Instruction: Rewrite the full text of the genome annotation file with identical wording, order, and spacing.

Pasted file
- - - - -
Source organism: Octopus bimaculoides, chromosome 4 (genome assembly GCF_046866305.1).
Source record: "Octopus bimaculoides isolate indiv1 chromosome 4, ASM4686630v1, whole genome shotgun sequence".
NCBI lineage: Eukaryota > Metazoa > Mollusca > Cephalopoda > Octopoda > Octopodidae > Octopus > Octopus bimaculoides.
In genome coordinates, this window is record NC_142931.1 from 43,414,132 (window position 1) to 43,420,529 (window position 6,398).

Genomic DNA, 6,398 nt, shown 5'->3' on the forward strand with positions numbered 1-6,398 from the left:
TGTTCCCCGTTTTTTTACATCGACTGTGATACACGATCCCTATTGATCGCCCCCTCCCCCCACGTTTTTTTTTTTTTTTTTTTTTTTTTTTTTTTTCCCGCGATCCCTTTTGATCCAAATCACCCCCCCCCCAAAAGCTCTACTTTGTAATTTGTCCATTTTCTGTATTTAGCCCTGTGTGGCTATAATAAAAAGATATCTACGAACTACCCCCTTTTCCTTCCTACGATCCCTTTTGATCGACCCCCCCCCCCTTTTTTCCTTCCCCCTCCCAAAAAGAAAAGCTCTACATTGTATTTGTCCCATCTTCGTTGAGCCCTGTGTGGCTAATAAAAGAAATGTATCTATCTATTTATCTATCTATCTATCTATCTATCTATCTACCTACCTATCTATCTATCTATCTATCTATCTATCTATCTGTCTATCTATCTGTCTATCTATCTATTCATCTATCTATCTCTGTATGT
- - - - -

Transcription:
Source organism: Octopus bimaculoides, chromosome 4 (genome assembly GCF_046866305.1).
Source record: "Octopus bimaculoides isolate indiv1 chromosome 4, ASM4686630v1, whole genome shotgun sequence".
NCBI lineage: Eukaryota > Metazoa > Mollusca > Cephalopoda > Octopoda > Octopodidae > Octopus > Octopus bimaculoides.
In genome coordinates, this window is record NC_142931.1 from 43,414,132 (window position 1) to 43,420,529 (window position 6,398).

Genomic DNA, 6,398 nt, shown 5'->3' on the forward strand with positions numbered 1-6,398 from the left:
TGTTCCCCGTTTTTTTACATCGACTGTGATACACGATCCCTATTGATCGCCCCCTCCCCCCACGTTTTTTTTTTTTTTTTTTTTTTTTTTTTTTTTCCCGCGATCCCTTTTGATCCAAATCACCCCCCCCCCAAAAGCTCTACTTTGTAATTTGTCCATTTTCTGTATTTAGCCCTGTGTGGCTATAATAAAAAGATATCTACGAACTACCCCCTTTTCCTTCCTACGATCCCTTTTGATCGACCCCCCCCCCCTTTTTTCCTTCCCCCTCCCAAAAAGAAAAGCTCTACATTGTATTTGTCCCATCTTCGTTGAGCCCTGTGTGGCTAATAAAAGAAATGTATCTATCTATTTATCTATCTATCTATCTATCTATCTATCTACCTACCTATCTATCTATCTATCTATCTATCTATCTATCTGTCTATCTATCTGTCTATCTATCTATTCATCTATCTATCTCTGTATGT